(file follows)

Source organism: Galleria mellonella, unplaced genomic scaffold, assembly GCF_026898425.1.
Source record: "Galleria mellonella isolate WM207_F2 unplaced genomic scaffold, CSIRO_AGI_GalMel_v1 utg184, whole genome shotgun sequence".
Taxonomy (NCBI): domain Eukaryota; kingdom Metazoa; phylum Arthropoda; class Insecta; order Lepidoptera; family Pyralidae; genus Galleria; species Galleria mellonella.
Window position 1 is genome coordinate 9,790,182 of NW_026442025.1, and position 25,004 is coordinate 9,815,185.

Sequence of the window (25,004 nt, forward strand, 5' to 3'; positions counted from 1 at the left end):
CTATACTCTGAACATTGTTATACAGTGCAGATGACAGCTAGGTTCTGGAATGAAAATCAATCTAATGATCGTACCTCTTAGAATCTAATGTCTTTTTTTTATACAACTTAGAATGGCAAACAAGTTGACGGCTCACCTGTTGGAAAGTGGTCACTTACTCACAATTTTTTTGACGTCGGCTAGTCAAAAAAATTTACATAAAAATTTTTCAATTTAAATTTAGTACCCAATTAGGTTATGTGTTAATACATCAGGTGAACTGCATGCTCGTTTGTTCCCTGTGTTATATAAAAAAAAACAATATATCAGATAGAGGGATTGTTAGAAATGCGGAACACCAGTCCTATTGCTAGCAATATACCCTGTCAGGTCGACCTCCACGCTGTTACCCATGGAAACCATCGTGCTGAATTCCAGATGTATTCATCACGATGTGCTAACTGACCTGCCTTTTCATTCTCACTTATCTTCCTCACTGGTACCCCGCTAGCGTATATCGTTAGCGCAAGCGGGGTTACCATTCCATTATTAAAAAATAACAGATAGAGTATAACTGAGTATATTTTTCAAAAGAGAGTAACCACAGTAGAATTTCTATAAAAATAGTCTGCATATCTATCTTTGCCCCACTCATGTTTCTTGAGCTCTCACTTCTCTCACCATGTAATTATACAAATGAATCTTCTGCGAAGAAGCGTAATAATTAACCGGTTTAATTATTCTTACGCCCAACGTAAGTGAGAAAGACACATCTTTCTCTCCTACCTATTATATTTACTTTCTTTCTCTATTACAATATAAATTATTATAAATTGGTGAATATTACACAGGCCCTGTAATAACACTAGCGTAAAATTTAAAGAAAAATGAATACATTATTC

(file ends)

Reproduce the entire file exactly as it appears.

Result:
Source organism: Galleria mellonella, unplaced genomic scaffold, assembly GCF_026898425.1.
Source record: "Galleria mellonella isolate WM207_F2 unplaced genomic scaffold, CSIRO_AGI_GalMel_v1 utg184, whole genome shotgun sequence".
Taxonomy (NCBI): domain Eukaryota; kingdom Metazoa; phylum Arthropoda; class Insecta; order Lepidoptera; family Pyralidae; genus Galleria; species Galleria mellonella.
Window position 1 is genome coordinate 9,790,182 of NW_026442025.1, and position 25,004 is coordinate 9,815,185.

Sequence of the window (25,004 nt, forward strand, 5' to 3'; positions counted from 1 at the left end):
CTATACTCTGAACATTGTTATACAGTGCAGATGACAGCTAGGTTCTGGAATGAAAATCAATCTAATGATCGTACCTCTTAGAATCTAATGTCTTTTTTTTATACAACTTAGAATGGCAAACAAGTTGACGGCTCACCTGTTGGAAAGTGGTCACTTACTCACAATTTTTTTGACGTCGGCTAGTCAAAAAAATTTACATAAAAATTTTTCAATTTAAATTTAGTACCCAATTAGGTTATGTGTTAATACATCAGGTGAACTGCATGCTCGTTTGTTCCCTGTGTTATATAAAAAAAAACAATATATCAGATAGAGGGATTGTTAGAAATGCGGAACACCAGTCCTATTGCTAGCAATATACCCTGTCAGGTCGACCTCCACGCTGTTACCCATGGAAACCATCGTGCTGAATTCCAGATGTATTCATCACGATGTGCTAACTGACCTGCCTTTTCATTCTCACTTATCTTCCTCACTGGTACCCCGCTAGCGTATATCGTTAGCGCAAGCGGGGTTACCATTCCATTATTAAAAAATAACAGATAGAGTATAACTGAGTATATTTTTCAAAAGAGAGTAACCACAGTAGAATTTCTATAAAAATAGTCTGCATATCTATCTTTGCCCCACTCATGTTTCTTGAGCTCTCACTTCTCTCACCATGTAATTATACAAATGAATCTTCTGCGAAGAAGCGTAATAATTAACCGGTTTAATTATTCTTACGCCCAACGTAAGTGAGAAAGACACATCTTTCTCTCCTACCTATTATATTTACTTTCTTTCTCTATTACAATATAAATTATTATAAATTGGTGAATATTACACAGGCCCTGTAATAACACTAGCGTAAAATTTAAAGAAAAATGAATACATTATTC